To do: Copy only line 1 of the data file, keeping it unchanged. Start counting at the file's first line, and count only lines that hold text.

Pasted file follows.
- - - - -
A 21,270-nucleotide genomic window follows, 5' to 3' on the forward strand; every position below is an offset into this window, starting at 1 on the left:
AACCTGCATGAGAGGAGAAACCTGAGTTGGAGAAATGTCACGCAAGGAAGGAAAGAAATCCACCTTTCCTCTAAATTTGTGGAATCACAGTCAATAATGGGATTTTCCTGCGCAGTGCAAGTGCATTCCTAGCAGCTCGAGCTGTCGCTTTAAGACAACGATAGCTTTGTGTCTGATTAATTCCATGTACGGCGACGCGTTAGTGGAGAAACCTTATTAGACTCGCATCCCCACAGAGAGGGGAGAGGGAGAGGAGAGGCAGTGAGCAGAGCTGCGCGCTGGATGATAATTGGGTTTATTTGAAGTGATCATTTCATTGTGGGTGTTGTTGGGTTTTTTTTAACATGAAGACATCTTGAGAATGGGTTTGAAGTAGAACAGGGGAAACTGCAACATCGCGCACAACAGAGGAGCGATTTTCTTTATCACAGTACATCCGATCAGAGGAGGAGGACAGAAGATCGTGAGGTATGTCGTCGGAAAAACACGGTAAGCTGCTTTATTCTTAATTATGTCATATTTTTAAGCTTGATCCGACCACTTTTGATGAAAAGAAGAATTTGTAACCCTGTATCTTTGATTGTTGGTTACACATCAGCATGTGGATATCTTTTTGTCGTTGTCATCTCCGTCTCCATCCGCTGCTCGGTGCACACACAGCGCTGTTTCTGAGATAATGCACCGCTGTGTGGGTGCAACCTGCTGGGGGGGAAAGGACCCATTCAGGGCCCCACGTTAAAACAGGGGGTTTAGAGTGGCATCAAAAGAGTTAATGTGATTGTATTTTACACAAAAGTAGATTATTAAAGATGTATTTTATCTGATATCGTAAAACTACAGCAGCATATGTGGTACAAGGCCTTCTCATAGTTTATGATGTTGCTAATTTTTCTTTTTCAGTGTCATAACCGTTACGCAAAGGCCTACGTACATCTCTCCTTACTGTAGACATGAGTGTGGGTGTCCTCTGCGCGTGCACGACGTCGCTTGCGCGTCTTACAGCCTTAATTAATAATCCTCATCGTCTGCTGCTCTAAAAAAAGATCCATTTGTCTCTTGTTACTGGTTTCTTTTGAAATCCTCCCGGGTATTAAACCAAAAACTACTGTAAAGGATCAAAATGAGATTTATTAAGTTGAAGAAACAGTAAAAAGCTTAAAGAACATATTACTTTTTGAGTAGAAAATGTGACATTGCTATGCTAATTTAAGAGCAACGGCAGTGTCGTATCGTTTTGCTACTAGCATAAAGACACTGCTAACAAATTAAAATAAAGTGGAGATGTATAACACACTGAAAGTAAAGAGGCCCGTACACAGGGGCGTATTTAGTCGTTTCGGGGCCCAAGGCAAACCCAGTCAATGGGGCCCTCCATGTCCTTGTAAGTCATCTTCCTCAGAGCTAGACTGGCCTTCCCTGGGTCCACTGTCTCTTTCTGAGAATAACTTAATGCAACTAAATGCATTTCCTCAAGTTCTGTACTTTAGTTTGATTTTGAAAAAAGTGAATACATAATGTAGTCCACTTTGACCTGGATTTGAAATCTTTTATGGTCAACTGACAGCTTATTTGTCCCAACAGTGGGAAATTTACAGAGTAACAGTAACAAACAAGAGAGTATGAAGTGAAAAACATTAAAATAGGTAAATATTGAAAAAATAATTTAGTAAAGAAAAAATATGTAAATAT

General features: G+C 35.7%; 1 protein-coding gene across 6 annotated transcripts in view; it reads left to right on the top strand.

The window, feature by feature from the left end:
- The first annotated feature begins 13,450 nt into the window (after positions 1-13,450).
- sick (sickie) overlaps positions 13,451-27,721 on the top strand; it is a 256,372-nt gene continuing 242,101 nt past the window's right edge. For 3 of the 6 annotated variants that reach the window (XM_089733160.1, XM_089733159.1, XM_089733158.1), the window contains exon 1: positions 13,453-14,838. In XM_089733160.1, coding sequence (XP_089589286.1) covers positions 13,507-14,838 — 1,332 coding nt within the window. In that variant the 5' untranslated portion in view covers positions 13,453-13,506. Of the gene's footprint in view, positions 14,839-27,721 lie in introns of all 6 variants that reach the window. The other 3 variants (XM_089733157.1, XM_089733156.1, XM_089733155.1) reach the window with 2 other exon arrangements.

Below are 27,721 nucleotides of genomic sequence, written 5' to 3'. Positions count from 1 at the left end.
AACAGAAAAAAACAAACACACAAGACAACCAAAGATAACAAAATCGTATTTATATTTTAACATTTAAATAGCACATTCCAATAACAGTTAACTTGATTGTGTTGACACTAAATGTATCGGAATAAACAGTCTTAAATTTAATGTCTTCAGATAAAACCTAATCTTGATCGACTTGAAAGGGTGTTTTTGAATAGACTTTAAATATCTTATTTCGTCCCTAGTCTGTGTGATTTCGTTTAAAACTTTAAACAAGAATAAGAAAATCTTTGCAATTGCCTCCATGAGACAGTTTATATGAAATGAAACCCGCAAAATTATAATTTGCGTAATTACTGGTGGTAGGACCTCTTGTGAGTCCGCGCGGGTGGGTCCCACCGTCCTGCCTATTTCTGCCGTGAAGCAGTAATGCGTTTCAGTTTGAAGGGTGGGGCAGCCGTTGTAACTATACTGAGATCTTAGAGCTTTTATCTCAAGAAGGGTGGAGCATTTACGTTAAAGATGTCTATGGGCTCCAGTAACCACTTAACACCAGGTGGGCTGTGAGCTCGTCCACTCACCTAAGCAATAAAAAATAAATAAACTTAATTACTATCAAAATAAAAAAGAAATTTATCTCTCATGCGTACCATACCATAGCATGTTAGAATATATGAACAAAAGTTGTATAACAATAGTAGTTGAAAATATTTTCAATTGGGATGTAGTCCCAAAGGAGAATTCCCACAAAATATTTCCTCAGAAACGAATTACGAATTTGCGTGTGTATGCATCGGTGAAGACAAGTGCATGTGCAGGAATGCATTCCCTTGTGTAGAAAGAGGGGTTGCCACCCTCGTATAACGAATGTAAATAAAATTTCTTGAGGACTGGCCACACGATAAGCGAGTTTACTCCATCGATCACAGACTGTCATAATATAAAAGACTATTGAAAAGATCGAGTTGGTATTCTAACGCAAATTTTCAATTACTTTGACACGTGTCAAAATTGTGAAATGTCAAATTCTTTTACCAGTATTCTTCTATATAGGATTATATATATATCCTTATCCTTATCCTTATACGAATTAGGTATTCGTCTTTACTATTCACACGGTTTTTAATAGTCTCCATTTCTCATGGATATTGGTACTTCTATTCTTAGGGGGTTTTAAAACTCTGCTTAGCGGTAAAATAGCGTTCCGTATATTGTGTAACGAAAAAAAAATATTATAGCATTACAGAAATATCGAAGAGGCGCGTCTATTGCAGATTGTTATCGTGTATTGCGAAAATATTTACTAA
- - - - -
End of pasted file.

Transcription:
A 21,270-nucleotide genomic window follows, 5' to 3' on the forward strand; every position below is an offset into this window, starting at 1 on the left: